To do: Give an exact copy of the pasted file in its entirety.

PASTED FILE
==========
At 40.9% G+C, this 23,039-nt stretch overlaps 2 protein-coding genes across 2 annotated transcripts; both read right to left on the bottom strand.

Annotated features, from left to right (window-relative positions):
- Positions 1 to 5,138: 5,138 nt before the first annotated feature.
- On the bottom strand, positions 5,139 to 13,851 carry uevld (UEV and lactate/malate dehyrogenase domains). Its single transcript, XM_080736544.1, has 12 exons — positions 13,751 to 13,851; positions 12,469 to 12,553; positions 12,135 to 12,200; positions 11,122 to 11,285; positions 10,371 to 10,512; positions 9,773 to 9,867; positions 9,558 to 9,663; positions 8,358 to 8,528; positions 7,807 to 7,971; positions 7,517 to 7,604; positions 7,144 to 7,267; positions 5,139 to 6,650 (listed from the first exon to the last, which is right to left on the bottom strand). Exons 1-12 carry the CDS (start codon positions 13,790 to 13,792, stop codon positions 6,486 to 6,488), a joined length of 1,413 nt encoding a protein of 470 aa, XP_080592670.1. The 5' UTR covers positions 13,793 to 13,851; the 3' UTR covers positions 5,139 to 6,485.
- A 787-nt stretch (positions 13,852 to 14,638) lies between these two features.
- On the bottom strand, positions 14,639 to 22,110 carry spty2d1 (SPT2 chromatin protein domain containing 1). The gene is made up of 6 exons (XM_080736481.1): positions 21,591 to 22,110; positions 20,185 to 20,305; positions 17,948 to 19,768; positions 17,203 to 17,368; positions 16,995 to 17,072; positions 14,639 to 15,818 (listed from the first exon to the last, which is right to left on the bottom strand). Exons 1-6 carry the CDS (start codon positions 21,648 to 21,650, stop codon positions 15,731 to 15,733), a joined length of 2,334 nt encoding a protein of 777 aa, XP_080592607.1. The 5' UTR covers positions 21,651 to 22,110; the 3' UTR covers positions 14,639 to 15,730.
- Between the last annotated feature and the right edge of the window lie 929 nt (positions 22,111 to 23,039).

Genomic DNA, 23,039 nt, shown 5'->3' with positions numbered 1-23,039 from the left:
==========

At 40.9% G+C, this 23,039-nt stretch overlaps 2 protein-coding genes across 2 annotated transcripts; both read right to left on the bottom strand.

Annotated features, from left to right (window-relative positions):
- Positions 1 to 5,138: 5,138 nt before the first annotated feature.
- On the bottom strand, positions 5,139 to 13,851 carry uevld (UEV and lactate/malate dehyrogenase domains). Its single transcript, XM_080736544.1, has 12 exons — positions 13,751 to 13,851; positions 12,469 to 12,553; positions 12,135 to 12,200; positions 11,122 to 11,285; positions 10,371 to 10,512; positions 9,773 to 9,867; positions 9,558 to 9,663; positions 8,358 to 8,528; positions 7,807 to 7,971; positions 7,517 to 7,604; positions 7,144 to 7,267; positions 5,139 to 6,650 (listed from the first exon to the last, which is right to left on the bottom strand). Exons 1-12 carry the CDS (start codon positions 13,790 to 13,792, stop codon positions 6,486 to 6,488), a joined length of 1,413 nt encoding a protein of 470 aa, XP_080592670.1. The 5' UTR covers positions 13,793 to 13,851; the 3' UTR covers positions 5,139 to 6,485.
- A 787-nt stretch (positions 13,852 to 14,638) lies between these two features.
- On the bottom strand, positions 14,639 to 22,110 carry spty2d1 (SPT2 chromatin protein domain containing 1). The gene is made up of 6 exons (XM_080736481.1): positions 21,591 to 22,110; positions 20,185 to 20,305; positions 17,948 to 19,768; positions 17,203 to 17,368; positions 16,995 to 17,072; positions 14,639 to 15,818 (listed from the first exon to the last, which is right to left on the bottom strand). Exons 1-6 carry the CDS (start codon positions 21,648 to 21,650, stop codon positions 15,731 to 15,733), a joined length of 2,334 nt encoding a protein of 777 aa, XP_080592607.1. The 5' UTR covers positions 21,651 to 22,110; the 3' UTR covers positions 14,639 to 15,730.
- Between the last annotated feature and the right edge of the window lie 929 nt (positions 22,111 to 23,039).

Genomic DNA, 23,039 nt, shown 5'->3' with positions numbered 1-23,039 from the left: